Indeed, at common law to promote such litigation constituted the offense of barratry. (See Rubin, supra, 4 Cal. 4th at p. 1190.)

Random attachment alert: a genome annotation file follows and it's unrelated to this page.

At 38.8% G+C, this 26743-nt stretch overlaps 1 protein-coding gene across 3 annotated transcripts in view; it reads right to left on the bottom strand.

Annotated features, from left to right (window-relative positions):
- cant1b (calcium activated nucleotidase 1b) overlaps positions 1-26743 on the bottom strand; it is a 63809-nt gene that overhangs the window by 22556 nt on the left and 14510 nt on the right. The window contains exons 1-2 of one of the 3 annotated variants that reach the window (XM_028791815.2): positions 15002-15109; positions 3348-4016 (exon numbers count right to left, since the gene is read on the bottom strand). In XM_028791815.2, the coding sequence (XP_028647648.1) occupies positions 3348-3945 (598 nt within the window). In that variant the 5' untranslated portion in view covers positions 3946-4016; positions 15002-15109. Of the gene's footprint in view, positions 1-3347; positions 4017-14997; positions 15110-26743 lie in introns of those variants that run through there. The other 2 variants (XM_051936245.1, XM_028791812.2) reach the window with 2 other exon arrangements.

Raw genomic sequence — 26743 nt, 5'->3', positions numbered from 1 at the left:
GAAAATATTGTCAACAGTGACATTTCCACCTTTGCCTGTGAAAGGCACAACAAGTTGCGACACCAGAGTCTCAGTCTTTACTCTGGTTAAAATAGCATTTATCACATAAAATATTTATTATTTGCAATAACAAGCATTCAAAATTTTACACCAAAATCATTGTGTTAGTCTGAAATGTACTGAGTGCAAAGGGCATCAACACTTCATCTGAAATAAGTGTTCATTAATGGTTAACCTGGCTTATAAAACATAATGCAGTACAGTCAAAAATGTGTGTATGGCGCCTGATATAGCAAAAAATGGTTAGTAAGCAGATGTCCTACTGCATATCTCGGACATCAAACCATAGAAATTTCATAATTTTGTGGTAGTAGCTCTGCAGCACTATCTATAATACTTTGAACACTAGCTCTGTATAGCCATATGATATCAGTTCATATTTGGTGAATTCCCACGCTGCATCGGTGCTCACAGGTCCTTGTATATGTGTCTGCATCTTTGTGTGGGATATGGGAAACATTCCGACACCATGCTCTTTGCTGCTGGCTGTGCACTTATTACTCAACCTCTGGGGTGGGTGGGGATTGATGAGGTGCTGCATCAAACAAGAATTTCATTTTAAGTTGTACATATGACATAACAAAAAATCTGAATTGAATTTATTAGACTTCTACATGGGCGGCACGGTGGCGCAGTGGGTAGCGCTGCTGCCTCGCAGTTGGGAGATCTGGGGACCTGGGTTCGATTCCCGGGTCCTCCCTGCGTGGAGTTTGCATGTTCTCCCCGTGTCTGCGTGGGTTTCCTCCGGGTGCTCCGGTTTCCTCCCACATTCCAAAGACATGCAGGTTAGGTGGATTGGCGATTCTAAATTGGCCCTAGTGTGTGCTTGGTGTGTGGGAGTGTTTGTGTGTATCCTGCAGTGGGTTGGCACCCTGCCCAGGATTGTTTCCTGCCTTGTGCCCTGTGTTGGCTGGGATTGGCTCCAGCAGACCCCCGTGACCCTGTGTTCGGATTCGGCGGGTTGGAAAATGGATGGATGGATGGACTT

We may draw a persuasive analogy from the cases involving the "litigation privilege" of Civil Code section 47, subdivision (b), an important statutory privilege that protects any "publication or broadcast" made in the course of a "judicial proceeding." (11) The policy served by that privilege is essentially identical to the policy of judicial access at issue here: as we reiterated in our recent decision in Silberg v. Anderson (1990) 50 Cal.3d 205, 213 [ 266 Cal.Rptr. 638, 786 P.2d 365] ( Silberg), "The principal purpose [of the litigation privilege] is to afford litigants and witnesses [citation] the utmost freedom of access to the courts without fear of being harassed subsequently by derivative tort actions." (Accord, Rubin, supra, 4 Cal.4th at p. 1194.) It is well settled that this privilege is absolute ( Silberg, supra, 50 Cal.3d at p. 215), and that it applies to any communication whether or not it amounts to a publication ( id. at p. 212), that it applies not only to judicial proceedings but to all truth-seeking inquiries, including legislative and other official proceedings ( id. at p. 213), and although originally limited to defamation actions, that it now applies to virtually all other torts ( id. at pp. 215-216, citing many cases).